A five-mile (8km) esplanade, roadway and seawall, running between the harbour in Old Havana and the historically Russian area of Vedado, a stroll along El Malécon is the perfect way to start any Havana adventure.
The two-hour walk, described by many as a cross-section of Cuba’s history, begins in Habana Vieja, where the buildings have had their famous pastel colours faded by the sun and the salty sea-wind, and goes past various monuments to significant figures in Cuba’s struggle history (including Máximo Gomez and Calixto García), before ending up in the area of Verdado, a funky downtown district with great sights and vibrant nightlife.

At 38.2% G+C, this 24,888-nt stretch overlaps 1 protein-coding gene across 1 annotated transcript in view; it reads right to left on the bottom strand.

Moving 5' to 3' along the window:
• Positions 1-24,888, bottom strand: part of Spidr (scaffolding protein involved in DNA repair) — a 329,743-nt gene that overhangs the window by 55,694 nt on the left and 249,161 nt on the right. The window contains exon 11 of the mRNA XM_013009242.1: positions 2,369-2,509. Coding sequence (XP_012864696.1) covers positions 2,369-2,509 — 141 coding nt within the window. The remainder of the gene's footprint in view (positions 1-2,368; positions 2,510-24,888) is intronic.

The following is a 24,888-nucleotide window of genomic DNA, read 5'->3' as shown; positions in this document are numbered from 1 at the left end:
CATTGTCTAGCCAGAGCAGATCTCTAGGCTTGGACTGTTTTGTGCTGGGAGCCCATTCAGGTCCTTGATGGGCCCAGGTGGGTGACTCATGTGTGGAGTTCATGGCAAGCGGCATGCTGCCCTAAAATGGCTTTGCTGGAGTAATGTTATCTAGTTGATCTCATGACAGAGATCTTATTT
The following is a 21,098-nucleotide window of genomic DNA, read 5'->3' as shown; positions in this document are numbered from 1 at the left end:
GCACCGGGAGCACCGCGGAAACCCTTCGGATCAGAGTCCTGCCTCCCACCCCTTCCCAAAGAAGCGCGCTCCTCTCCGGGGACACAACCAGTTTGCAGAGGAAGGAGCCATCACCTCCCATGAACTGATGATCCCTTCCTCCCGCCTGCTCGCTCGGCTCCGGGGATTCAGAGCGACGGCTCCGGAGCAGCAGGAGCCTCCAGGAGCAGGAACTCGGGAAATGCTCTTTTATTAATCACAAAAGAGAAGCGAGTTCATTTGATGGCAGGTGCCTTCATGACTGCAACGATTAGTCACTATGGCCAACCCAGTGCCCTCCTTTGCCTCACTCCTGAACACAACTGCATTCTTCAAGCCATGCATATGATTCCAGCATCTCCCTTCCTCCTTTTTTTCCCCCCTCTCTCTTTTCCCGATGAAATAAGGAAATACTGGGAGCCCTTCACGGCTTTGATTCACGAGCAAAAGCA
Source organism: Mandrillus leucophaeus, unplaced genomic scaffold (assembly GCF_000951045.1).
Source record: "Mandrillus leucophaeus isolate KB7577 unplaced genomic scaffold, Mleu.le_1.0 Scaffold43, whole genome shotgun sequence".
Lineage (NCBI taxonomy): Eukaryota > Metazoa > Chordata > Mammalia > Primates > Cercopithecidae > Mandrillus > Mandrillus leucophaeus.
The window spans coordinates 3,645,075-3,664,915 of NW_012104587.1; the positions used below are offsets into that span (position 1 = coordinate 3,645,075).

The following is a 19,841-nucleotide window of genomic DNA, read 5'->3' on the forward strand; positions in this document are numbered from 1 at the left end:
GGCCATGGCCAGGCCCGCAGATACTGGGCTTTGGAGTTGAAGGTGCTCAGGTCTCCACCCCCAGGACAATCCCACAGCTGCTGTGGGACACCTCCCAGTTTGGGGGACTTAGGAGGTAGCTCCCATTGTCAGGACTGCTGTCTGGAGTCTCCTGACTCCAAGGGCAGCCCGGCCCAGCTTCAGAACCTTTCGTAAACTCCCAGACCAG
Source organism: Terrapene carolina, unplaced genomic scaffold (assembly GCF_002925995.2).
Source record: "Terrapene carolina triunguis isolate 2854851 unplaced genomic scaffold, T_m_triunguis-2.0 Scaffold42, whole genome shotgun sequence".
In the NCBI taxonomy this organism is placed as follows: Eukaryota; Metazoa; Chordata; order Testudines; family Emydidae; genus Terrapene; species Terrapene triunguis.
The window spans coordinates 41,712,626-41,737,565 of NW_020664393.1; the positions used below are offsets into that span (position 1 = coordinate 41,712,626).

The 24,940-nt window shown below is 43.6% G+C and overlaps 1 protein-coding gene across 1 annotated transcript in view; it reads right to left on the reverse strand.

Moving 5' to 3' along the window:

Walking El Malecon one bears witness to the strange disparity in Cuba between the wealthy tourist hotels and the rundown local joints. Construction of the walkway began in 1901 and its main purpose was to protect the city from the sea but today it is a very popular social haunt.
It is very different to do the walk during the day and at night; perhaps the best way is to begin in the afternoon sun so that you can see the colours of the city, and finish in the evening when the lights come on.